You mentioned that one benefit of music therapy is associated with neurological growth. How does that work?
Our infants that are born pre-term are not ready, neurologically, to be outside of the womb. There is a lot of sensory stimulation that can overwhelm them at that stage. Music therapy is good at masking some of that, but it’s also soothing, nurturing stimulation. Because music is organized auditory stimulation, and not just random sounds, we see that infants learn to tolerate it far better than they will respond to noise. We play very simple melody lines for these babies. It’s calm and consistent, which provides auditory stimulation that soothes, so an infant’s vital signs improve when they are able to relax. We also teach parents how to sing lullabies appropriately.
Why do you sometimes focus on the content of songs used in music therapy?
We have a therapeutic process called Lyric Analysis. Song may have lyrics that pertain to what a patient is going through. We use this in psychiatric settings, palliative care, and sometimes acute care. It’s a way for people to connect with songs and then with each other, because the lyrics can offer a new insight into what’s going on, or describe a situation a patient relates to. This connection provides avenues for analysis and therapeutic conversation. Memories associated with certain songs can initiate conversations as well. You could say lyric analysis is a way to build rapport between patient and care giver to sort of jumpstart the therapy.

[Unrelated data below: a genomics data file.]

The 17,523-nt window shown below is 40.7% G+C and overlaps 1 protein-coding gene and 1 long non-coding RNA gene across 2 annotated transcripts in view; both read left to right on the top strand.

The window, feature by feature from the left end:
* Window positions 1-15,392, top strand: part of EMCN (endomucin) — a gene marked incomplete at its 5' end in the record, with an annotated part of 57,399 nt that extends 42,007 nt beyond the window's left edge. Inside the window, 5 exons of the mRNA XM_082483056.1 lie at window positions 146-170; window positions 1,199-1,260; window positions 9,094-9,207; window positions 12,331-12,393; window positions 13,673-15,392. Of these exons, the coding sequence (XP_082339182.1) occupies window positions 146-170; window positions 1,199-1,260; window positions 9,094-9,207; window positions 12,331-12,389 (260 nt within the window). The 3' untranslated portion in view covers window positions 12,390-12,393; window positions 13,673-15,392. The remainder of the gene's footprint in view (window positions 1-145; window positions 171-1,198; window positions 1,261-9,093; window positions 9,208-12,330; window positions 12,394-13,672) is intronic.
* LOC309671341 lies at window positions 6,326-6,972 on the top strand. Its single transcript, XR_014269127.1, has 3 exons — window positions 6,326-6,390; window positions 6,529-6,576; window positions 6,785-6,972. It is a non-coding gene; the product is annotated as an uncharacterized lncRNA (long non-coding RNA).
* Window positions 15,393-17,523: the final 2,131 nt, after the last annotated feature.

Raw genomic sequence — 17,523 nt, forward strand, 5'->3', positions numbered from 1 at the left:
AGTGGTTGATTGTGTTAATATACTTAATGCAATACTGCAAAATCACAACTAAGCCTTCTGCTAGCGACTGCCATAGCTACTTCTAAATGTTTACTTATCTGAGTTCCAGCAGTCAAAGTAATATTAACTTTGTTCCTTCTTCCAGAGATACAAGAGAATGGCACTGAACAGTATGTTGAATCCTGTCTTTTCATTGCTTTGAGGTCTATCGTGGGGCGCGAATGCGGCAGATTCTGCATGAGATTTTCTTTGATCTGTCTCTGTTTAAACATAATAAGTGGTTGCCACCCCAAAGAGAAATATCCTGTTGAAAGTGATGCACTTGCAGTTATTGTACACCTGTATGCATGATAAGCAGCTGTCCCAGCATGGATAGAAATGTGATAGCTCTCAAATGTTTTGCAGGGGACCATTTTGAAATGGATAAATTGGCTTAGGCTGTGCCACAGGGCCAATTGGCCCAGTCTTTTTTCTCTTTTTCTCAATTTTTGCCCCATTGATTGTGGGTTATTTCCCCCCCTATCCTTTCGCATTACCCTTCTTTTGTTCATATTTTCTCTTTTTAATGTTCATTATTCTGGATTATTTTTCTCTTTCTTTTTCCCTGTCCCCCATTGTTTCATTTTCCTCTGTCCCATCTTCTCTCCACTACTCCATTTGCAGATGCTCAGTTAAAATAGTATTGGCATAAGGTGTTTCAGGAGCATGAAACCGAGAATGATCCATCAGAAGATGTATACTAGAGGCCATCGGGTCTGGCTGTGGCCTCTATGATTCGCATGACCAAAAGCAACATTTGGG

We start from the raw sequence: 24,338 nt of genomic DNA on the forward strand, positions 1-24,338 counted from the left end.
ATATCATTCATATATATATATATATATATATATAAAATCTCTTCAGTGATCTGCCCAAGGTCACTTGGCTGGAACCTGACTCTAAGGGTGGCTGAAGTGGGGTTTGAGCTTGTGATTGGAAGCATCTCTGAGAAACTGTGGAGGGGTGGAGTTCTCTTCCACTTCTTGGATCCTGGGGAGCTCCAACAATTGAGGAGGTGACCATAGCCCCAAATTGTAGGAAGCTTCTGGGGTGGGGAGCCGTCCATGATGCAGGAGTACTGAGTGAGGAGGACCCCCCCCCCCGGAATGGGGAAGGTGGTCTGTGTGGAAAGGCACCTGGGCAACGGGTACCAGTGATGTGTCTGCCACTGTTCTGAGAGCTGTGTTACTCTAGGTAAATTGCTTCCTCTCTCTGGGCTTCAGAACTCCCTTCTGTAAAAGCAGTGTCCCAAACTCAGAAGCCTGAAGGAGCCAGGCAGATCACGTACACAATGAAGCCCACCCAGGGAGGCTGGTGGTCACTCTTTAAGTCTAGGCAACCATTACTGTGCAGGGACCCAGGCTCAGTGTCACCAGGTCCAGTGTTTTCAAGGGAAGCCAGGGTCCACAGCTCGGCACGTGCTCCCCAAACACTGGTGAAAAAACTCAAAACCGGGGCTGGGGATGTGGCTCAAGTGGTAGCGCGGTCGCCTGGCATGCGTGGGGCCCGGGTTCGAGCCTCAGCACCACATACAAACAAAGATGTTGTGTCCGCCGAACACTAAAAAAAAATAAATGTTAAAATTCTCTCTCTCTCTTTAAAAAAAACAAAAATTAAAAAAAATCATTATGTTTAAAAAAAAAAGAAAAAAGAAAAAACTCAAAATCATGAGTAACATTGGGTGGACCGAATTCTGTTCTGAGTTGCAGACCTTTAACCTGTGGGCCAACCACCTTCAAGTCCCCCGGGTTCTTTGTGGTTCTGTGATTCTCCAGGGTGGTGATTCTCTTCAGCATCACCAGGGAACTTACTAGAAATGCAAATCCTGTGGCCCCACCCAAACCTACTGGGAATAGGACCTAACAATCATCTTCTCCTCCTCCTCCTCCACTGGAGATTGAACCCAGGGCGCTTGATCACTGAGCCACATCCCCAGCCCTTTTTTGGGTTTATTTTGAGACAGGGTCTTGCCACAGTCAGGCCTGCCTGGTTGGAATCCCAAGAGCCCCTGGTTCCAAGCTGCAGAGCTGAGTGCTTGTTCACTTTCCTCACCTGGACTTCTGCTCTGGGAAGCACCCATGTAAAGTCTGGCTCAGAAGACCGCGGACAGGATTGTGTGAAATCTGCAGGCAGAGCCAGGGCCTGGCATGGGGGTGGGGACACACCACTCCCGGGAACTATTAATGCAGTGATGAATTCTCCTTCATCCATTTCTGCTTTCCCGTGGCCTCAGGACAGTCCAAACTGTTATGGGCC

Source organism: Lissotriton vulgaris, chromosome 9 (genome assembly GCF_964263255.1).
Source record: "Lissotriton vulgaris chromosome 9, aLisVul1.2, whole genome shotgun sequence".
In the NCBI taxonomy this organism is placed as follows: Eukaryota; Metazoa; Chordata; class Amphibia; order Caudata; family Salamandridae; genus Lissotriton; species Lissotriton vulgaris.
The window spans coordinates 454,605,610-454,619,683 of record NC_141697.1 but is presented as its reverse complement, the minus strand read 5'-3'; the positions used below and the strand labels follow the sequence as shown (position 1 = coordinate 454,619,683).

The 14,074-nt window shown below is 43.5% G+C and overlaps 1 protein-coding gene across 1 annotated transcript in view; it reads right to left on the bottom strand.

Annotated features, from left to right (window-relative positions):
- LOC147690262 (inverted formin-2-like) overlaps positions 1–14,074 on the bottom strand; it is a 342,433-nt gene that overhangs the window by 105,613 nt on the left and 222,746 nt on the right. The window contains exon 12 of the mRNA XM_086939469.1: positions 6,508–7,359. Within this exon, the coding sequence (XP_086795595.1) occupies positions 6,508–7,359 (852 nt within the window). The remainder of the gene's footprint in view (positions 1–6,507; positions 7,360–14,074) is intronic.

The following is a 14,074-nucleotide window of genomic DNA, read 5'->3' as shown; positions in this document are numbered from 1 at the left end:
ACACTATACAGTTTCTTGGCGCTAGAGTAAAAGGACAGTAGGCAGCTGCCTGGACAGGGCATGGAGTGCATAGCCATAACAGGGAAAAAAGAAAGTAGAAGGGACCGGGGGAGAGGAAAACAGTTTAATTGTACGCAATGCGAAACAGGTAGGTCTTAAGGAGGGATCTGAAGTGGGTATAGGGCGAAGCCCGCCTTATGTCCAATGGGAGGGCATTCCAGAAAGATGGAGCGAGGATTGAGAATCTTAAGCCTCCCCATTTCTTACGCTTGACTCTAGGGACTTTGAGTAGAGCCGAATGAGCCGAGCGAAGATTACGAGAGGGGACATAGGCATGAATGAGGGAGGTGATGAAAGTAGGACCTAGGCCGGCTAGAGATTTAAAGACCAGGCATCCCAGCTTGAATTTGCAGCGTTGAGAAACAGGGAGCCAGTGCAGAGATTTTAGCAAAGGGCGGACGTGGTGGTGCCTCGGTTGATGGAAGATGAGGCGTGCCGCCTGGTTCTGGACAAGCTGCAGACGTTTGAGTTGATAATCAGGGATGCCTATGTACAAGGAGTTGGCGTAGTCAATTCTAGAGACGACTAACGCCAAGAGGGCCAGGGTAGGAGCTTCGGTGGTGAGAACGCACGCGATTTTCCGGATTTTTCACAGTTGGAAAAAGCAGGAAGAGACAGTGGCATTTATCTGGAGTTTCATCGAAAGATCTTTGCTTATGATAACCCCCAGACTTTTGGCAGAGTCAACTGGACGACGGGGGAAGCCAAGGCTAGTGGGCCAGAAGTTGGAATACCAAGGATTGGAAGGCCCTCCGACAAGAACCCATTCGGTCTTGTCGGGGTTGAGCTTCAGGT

Do you recall any especially memorable cases in your experience at UAB?
A patient in palliative care wanted to renew his marriage vows. We got the chaplain involved. We did a life review, by which we identify certain songs that were important to this patient at various points in his life and in the life of this couple. I found out the song that was played at their wedding, and learned it so I could play it during their renewal of vows. That entire experience was very touching.